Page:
Small business owners believe American workers are facing a retirement crisis—that is, everyone except their own employees, according to a new Nationwide poll.
A survey of U.S. small business owners—those with 300 or fewer employees—reveals that 84 percent think American workers are in the midst of a retirement crisis. However, 60 percent believe their own employees are on track to retire.
That is not the only contradiction the survey of 500 small business owners revealed. Sixty-three percent say it is important for a business owner to provide retirement benefits, but only a 34 percent of them do so.
“Small businesses are the lifeblood of our economy and keep our communities moving forward,” says Joe Frustaglio, vice president and leader of private sector retirement plan sales at Nationwide. “All workers deserve access to retirement savings options, and it is evident that we've reached a point in this country where people are starting to pay attention to the fact that a retirement savings problem exists. Employers need to provide access and education, and workers need to take advantage of what's available to them.”
According to the U.S. Small Business Administration, small businesses make up 99.7 percent of all employers, employ nearly 50 percent of all private-sector workers and create 63 percent of the new private-sector jobs in the country.
Of the small business owners who offer retirement benefits, the survey shows 67 percent say they plan to increase their company contribution and of those who do not offer retirement plans, 30 percent say they plan to offer these benefits in the future.
Apparently, the small business owners have a more optimistic view of the future than many analysts. Of those who offer plans and say they will increase the employee match, 56 percent expect company sales or revenue to increase in the next 12 to 24 months and 53 percent believe the U.S. economy will improve in that same period. Of those who say they will begin benefits, half say they expect sales or revenue to increase and 32 percent believe the U.S. economy will improve.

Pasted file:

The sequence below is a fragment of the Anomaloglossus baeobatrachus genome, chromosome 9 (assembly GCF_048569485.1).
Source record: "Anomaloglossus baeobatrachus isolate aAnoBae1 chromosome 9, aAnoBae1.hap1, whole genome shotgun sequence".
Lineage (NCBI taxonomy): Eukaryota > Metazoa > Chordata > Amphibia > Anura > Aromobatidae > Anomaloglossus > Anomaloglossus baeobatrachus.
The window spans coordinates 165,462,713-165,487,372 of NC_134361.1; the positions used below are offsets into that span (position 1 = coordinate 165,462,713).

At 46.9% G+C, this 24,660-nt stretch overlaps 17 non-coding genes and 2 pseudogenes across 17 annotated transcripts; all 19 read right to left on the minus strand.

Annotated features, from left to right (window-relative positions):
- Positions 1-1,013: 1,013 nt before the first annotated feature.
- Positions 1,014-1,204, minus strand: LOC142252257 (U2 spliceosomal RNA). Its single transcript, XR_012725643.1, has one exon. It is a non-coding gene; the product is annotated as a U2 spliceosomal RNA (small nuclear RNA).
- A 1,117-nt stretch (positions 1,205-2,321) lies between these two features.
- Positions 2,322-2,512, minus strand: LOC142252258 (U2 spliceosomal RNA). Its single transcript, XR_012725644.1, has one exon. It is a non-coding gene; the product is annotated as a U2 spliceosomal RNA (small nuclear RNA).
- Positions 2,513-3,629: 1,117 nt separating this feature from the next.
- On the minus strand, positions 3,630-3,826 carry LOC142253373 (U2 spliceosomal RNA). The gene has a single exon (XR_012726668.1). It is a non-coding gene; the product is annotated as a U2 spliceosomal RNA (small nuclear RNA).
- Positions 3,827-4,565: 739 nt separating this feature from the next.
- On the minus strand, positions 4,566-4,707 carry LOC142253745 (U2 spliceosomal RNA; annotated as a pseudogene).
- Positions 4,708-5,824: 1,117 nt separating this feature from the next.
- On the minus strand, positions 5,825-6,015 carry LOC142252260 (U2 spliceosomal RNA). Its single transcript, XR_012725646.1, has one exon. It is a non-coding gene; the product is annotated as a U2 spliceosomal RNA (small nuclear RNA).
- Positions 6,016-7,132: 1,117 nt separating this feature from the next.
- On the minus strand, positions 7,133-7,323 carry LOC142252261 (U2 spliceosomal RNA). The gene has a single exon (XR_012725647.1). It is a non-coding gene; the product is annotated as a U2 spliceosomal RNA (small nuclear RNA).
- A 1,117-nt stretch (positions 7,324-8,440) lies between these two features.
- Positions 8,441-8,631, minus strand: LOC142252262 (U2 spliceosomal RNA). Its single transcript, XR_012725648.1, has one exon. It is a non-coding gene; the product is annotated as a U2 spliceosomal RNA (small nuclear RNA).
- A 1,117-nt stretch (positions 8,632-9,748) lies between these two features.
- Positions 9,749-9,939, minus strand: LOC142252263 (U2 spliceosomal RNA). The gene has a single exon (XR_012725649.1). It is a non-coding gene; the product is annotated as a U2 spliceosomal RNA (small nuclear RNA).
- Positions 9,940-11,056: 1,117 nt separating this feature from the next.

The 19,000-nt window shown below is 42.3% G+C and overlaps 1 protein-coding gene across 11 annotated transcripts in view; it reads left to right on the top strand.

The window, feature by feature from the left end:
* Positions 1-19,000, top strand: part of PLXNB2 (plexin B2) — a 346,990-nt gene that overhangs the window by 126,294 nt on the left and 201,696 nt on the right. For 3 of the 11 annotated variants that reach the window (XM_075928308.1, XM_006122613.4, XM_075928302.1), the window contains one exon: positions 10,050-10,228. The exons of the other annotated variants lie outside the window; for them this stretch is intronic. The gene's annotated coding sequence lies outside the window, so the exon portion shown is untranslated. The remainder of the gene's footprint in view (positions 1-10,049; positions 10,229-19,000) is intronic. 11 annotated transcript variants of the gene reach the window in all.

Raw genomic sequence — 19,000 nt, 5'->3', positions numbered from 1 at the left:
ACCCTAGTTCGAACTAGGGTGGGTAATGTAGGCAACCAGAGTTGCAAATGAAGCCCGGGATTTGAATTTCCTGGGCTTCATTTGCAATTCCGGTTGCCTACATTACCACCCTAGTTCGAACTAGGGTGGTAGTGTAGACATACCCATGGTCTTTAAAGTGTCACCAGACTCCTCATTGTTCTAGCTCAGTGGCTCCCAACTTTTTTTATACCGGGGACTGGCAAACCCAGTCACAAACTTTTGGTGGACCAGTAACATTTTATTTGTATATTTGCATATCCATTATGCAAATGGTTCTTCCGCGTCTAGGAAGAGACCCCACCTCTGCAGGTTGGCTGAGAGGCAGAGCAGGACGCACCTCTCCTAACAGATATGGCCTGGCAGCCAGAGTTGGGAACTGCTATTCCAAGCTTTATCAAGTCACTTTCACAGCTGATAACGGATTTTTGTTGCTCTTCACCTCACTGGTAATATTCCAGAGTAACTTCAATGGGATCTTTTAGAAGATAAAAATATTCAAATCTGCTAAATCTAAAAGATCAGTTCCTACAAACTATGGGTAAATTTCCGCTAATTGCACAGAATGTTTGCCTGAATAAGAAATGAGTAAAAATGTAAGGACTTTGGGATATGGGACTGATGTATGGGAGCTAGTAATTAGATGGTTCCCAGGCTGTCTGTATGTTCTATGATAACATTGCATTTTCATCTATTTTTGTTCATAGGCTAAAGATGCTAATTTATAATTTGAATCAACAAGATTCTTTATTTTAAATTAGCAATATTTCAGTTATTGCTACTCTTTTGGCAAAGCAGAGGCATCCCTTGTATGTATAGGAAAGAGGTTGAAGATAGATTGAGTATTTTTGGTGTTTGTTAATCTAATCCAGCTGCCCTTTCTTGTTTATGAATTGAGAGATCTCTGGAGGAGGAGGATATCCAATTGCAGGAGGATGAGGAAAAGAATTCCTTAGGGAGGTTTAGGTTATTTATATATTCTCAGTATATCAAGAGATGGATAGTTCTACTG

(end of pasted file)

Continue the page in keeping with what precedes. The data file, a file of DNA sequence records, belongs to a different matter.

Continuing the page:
Nationwide feels the Affordable Care Act (ACA) is indirectly improving workers’ retirement preparedness. As health care becomes more available on the open market, more employers are using 401(k) plans to attract and retain workers. Thirty percent of those who plan to increase benefits say the ACA has reduced the company’s health insurance costs and 18 percent of those who plan to start offering retirement benefits say the ACA has reduced the company’s health insurance costs.
“As the health care insurance marketplace becomes more commoditized, employers are looking for new tools to attract and retain key employees,” says Frustaglio. Small business owners who do not offer 401(k) plans should talk with a financial advisor to find a suitable plan for their employees, and those who do offer plans should talk with their advisor to review the components of the plan and the investment options annually, Nationwide says.
ForUsAll, a provider of 401(k) plans for small businesses, says 401(k) plans can now be provided by all employers.